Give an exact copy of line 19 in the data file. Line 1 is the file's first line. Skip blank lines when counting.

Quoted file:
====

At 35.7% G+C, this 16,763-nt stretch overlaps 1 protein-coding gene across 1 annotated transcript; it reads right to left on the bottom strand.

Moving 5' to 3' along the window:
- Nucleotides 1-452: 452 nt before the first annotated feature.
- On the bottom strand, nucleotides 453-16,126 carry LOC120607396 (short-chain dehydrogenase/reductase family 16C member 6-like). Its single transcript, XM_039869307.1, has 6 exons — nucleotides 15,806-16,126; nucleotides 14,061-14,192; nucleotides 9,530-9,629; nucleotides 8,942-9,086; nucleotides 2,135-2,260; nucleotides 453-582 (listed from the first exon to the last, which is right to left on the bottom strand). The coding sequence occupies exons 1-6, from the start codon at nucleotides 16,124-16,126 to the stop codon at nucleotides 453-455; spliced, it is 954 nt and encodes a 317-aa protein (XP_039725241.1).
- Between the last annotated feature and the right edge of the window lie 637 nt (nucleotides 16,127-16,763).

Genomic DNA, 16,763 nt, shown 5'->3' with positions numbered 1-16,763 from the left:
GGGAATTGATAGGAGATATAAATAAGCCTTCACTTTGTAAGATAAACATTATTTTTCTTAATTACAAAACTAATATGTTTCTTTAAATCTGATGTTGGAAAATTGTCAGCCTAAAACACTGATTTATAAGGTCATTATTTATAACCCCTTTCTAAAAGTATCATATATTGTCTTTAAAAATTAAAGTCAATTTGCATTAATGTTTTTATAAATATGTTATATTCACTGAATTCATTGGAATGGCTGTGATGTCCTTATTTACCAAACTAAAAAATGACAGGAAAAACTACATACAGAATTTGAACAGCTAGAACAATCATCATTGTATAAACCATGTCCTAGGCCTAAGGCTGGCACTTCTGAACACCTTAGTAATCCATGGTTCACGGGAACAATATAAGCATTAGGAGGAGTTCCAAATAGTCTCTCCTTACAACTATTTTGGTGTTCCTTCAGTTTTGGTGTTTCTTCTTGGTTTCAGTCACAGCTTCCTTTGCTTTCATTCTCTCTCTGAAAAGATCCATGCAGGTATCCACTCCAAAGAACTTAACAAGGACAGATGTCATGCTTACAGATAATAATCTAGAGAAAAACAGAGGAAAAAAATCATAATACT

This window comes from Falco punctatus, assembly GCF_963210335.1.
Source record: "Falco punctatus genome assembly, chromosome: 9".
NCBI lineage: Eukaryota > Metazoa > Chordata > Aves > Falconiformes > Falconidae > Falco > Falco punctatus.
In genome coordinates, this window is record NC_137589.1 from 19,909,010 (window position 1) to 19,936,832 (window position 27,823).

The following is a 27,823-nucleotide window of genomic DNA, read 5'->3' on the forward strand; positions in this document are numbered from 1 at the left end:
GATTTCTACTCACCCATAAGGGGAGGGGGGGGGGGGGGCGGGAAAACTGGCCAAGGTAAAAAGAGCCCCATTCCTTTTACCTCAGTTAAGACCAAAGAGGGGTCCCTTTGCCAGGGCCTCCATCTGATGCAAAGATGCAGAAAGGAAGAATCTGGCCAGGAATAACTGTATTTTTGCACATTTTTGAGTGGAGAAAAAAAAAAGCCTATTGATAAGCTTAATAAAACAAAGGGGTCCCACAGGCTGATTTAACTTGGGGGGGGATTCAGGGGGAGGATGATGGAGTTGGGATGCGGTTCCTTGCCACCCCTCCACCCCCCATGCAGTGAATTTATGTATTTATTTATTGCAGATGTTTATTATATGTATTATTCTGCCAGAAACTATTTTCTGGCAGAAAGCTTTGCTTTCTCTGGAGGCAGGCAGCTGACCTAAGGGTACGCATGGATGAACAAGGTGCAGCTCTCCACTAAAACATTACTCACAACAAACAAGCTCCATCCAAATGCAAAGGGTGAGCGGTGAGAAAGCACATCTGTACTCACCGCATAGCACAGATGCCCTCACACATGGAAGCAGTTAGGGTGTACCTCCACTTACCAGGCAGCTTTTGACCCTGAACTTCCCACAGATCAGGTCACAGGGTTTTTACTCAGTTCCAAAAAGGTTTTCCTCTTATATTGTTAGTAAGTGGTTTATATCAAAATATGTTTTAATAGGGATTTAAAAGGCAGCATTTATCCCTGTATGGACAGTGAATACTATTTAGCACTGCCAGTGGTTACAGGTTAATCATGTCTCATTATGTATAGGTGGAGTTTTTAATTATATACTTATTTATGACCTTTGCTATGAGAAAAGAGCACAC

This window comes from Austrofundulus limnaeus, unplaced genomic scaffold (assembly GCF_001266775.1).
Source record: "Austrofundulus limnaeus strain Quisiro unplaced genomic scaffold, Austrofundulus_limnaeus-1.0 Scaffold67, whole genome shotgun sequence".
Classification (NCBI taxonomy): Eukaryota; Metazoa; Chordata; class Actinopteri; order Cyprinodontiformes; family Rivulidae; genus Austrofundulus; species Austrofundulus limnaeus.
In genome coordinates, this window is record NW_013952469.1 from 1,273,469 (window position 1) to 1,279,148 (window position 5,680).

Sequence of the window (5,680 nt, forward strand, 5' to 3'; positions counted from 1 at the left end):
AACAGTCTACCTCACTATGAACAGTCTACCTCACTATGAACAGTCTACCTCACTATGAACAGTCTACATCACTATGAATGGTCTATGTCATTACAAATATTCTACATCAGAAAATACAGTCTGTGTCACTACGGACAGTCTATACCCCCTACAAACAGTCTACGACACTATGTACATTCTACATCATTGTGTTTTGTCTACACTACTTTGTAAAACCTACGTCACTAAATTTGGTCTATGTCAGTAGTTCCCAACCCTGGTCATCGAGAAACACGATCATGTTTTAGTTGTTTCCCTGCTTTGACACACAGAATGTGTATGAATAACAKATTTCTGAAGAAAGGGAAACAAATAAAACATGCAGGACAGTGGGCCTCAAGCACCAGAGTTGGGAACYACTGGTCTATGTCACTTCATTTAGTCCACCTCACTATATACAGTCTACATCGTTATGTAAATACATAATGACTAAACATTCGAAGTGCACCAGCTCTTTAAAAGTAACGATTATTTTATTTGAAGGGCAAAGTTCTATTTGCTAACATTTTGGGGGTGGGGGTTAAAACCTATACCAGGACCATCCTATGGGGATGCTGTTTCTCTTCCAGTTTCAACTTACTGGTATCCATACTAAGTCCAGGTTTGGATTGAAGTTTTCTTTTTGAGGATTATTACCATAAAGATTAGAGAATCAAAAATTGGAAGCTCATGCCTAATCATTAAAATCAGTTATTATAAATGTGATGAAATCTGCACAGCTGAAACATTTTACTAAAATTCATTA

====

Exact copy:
AACAGTCTACCTCACTATGAACAGTCTACCTCACTATGAACAGTCTACCTCACTATGAACAGTCTACATCACTATGAATGGTCTATGTCATTACAAATATTCTACATCAGAAAATACAGTCTGTGTCACTACGGACAGTCTATACCCCCTACAAACAGTCTACGACACTATGTACATTCTACATCATTGTGTTTTGTCTACACTACTTTGTAAAACCTACGTCACTAAATTTGGTCTATGTCAGTAGTTCCCAACCCTGGTCATCGAGAAACACGATCATGTTTTAGTTGTTTCCCTGCTTTGACACACAGAATGTGTATGAATAACAKATTTCTGAAGAAAGGGAAACAAATAAAACATGCAGGACAGTGGGCCTCAAGCACCAGAGTTGGGAACYACTGGTCTATGTCACTTCATTTAGTCCACCTCACTATATACAGTCTACATCGTTATGTAAATACATAATGACTAAACATTCGAAGTGCACCAGCTCTTTAAAAGTAACGATTATTTTATTTGAAGGGCAAAGTTCTATTTGCTAACATTTTGGGGGTGGGGGTTAAAACCTATACCAGGACCATCCTATGGGGATGCTGTTTCTCTTCCAGTTTCAACTTACTGGTATCCATACTAAGTCCAGGTTTGGATTGAAGTTTTCTTTTTGAGGATTATTACCATAAAGATTAGAGAATCAAAAATTGGAAGCTCATGCCTAATCATTAAAATCAGTTATTATAAATGTGATGAAATCTGCACAGCTGAAACATTTTACTAAAATTCATTA